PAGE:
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Image: Iris Dumuk

Skillet
The whiffs of beef and wood smoke will grab you from three blocks away like an olfactory GPS. You’ll circle the county for a parking space. You’ll wait, standing—what’s a little pocking rain—a half-hour to get your food. Maybe. And then you will do something seriously unconsidered, something potentially really painful—sprint across four lanes of speeding traffic, say—just to get inside that grease-flecked brown takeout box already.

Anticipation: It’s the secret sauce on every Skillet BURGER, $9.

Well, anticipation and cambozola cheese and bacon jam. Skillet is the Airstream trailer that trundles to a different neighborhood each day, and this rock star of a burger is why it gets away with such nonsense. Because honestly, here’s what we’re talking about: A golden baseball of a bun, soft with sweet brioche pastry. A half-inch-thick patty of grass-fed beef, smoky and blush-pink in the middle and flapping out the sides. A sheen of bacon jam lending the faintest hoofprint of wickedness. Bits of cambozola cheese for nutty intrigue; arugula just for push-back. A mess of wizened, herb-speckled fries on the side.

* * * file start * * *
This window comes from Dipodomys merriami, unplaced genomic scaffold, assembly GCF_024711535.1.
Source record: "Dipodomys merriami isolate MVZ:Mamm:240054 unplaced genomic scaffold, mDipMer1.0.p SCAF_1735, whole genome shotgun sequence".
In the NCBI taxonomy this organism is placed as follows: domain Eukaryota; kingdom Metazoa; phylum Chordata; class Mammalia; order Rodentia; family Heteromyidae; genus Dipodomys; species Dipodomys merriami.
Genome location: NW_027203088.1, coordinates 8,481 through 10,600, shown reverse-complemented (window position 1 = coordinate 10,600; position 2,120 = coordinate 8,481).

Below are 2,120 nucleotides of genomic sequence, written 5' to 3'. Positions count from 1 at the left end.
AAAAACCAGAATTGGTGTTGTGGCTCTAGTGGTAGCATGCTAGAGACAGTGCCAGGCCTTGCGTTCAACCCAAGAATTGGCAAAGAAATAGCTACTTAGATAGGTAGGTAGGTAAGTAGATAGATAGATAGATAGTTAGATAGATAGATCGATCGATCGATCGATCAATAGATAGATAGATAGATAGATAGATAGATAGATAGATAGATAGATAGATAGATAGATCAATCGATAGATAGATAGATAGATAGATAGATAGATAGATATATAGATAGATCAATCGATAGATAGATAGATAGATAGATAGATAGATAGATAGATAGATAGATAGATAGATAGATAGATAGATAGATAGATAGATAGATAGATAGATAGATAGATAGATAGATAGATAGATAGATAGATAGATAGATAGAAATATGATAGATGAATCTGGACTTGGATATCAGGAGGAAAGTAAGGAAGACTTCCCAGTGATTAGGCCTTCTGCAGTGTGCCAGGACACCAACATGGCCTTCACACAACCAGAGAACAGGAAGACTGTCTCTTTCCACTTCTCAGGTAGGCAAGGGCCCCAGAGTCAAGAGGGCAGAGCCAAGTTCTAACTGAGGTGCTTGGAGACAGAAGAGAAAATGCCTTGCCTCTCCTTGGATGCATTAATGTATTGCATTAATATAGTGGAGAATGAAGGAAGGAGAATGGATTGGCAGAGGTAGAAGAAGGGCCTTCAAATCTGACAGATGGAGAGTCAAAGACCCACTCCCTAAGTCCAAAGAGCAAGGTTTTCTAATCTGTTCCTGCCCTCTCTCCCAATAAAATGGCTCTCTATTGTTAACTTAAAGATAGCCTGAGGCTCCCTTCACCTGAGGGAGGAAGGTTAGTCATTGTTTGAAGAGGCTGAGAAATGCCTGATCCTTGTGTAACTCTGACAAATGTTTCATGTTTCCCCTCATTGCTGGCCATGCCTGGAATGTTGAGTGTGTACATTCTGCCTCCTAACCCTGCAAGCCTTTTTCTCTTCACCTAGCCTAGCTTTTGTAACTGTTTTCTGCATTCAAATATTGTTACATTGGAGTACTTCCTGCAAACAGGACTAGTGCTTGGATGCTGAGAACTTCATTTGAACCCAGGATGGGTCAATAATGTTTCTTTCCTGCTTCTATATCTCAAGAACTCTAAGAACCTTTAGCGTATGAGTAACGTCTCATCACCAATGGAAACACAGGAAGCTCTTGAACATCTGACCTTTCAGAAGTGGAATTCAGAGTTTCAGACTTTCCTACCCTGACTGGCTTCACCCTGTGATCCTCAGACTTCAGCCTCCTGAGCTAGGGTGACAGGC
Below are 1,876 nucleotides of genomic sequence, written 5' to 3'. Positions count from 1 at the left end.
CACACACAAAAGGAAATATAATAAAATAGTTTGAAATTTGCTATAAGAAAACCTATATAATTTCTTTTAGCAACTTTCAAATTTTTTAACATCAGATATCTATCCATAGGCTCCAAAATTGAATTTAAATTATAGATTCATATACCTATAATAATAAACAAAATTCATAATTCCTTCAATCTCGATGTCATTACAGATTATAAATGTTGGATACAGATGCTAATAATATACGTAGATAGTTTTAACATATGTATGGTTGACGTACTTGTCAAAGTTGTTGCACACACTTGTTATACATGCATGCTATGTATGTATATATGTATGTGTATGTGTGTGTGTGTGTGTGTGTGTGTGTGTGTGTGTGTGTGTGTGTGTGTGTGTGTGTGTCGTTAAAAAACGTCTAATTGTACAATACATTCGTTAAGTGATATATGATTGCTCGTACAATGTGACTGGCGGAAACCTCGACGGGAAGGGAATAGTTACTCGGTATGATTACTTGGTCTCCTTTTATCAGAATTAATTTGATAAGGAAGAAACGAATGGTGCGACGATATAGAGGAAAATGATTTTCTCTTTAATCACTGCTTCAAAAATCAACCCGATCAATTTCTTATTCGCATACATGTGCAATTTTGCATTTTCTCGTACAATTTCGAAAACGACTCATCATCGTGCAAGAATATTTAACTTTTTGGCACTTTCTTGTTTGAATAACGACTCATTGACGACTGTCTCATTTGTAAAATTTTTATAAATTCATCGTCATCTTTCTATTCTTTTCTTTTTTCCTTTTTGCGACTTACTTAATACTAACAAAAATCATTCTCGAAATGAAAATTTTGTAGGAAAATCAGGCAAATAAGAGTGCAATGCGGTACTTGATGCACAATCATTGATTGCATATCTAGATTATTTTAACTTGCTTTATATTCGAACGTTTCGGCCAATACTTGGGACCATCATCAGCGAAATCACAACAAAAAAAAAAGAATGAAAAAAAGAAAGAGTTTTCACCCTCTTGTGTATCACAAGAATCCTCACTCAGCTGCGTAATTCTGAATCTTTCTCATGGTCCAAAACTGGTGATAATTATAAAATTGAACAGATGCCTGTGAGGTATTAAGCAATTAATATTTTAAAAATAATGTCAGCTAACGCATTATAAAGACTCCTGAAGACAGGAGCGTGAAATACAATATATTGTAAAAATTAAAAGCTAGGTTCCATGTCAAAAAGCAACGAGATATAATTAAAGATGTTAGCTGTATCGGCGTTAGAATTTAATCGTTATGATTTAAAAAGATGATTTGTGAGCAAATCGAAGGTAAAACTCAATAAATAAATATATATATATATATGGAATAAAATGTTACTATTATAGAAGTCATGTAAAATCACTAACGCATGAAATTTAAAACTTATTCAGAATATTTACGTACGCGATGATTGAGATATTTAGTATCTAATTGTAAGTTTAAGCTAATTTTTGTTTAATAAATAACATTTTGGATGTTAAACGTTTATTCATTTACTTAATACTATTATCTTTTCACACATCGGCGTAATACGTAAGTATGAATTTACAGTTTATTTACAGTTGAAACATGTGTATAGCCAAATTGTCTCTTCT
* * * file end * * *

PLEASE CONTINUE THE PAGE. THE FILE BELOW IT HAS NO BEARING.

It’s not big, it’s just uncommonly tasty. And as the cambozola melts and the brioche goes to butter—the whole burger becomes…I’m not kidding… creamy. It ain’t worth becoming road-splatter for. But worth waiting for? Just ask the 82 people ahead of you in line. Skillet Street Food, www.skilletstreetfood.com

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Image: Iris Dumuk

Café Campagne’s proves lamb suits a burger as well as beef.

Café Campagne
Some people insist that if it didn’t come from a cow, it isn’t a hamburger. Well, some people are still fighting the range wars and they need to call a truce and try Café Campagne’s BURGER D’AGNEAU, $14. Lamb suits a burger at least as well as beef; it has richer flavor and more tongue-coating, chin-dripping saturated fat. Campagne exploits fat and flavor to the fullest with a generous puck of ground lamb cooked to specs (“medium rare” really is) in an oversize, crusty French bun. The toppings, as chichi as Campagne’s elegant bistro decor, will be a revelation to pickle-and-lettuce purists: roasted red peppers, organic baby salad greens, and grilled onions pickled in balsamic vinegar. At heart a straight-ahead burger in classier garb; that irrepressible sheep fat soaks even the organic salad greens. Snag one of the Post Alley tables and passersby will sniff avidly and stare enviously as you dig in. Café Campagne, 1600 Post Alley, Pike Place Market, 206-728-2233; www.campagnerestaurant.com